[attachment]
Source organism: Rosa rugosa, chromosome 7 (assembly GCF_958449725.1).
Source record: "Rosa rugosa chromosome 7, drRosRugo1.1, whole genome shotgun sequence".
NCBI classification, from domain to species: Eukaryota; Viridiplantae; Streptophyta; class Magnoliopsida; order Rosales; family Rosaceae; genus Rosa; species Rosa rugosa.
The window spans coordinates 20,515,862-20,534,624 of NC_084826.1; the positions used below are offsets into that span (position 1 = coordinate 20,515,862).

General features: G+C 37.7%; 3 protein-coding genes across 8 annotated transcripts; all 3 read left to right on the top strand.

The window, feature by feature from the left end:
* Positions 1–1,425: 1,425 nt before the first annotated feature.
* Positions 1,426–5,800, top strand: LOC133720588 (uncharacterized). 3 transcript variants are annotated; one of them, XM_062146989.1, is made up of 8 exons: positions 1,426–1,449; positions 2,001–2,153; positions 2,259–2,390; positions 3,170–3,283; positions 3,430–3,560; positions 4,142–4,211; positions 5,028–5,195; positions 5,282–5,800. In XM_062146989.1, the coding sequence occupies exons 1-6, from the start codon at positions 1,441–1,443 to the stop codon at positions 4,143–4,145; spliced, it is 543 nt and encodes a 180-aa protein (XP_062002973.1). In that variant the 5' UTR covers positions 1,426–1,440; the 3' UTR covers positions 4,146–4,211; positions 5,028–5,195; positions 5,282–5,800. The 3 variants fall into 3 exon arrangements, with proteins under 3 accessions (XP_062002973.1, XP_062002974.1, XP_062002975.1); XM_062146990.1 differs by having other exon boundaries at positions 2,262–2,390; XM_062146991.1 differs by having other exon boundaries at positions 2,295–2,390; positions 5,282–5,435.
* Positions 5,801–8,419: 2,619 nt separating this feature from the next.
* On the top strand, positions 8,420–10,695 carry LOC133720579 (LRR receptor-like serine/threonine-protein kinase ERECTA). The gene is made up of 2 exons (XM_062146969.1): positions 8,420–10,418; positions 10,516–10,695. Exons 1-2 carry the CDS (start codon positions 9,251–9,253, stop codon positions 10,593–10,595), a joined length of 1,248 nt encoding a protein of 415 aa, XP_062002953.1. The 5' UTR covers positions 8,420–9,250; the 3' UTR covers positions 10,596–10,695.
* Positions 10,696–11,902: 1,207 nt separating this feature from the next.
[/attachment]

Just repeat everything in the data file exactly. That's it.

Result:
Source organism: Rosa rugosa, chromosome 7 (assembly GCF_958449725.1).
Source record: "Rosa rugosa chromosome 7, drRosRugo1.1, whole genome shotgun sequence".
NCBI classification, from domain to species: Eukaryota; Viridiplantae; Streptophyta; class Magnoliopsida; order Rosales; family Rosaceae; genus Rosa; species Rosa rugosa.
The window spans coordinates 20,515,862-20,534,624 of NC_084826.1; the positions used below are offsets into that span (position 1 = coordinate 20,515,862).

General features: G+C 37.7%; 3 protein-coding genes across 8 annotated transcripts; all 3 read left to right on the top strand.

The window, feature by feature from the left end:
* Positions 1–1,425: 1,425 nt before the first annotated feature.
* Positions 1,426–5,800, top strand: LOC133720588 (uncharacterized). 3 transcript variants are annotated; one of them, XM_062146989.1, is made up of 8 exons: positions 1,426–1,449; positions 2,001–2,153; positions 2,259–2,390; positions 3,170–3,283; positions 3,430–3,560; positions 4,142–4,211; positions 5,028–5,195; positions 5,282–5,800. In XM_062146989.1, the coding sequence occupies exons 1-6, from the start codon at positions 1,441–1,443 to the stop codon at positions 4,143–4,145; spliced, it is 543 nt and encodes a 180-aa protein (XP_062002973.1). In that variant the 5' UTR covers positions 1,426–1,440; the 3' UTR covers positions 4,146–4,211; positions 5,028–5,195; positions 5,282–5,800. The 3 variants fall into 3 exon arrangements, with proteins under 3 accessions (XP_062002973.1, XP_062002974.1, XP_062002975.1); XM_062146990.1 differs by having other exon boundaries at positions 2,262–2,390; XM_062146991.1 differs by having other exon boundaries at positions 2,295–2,390; positions 5,282–5,435.
* Positions 5,801–8,419: 2,619 nt separating this feature from the next.
* On the top strand, positions 8,420–10,695 carry LOC133720579 (LRR receptor-like serine/threonine-protein kinase ERECTA). The gene is made up of 2 exons (XM_062146969.1): positions 8,420–10,418; positions 10,516–10,695. Exons 1-2 carry the CDS (start codon positions 9,251–9,253, stop codon positions 10,593–10,595), a joined length of 1,248 nt encoding a protein of 415 aa, XP_062002953.1. The 5' UTR covers positions 8,420–9,250; the 3' UTR covers positions 10,596–10,695.
* Positions 10,696–11,902: 1,207 nt separating this feature from the next.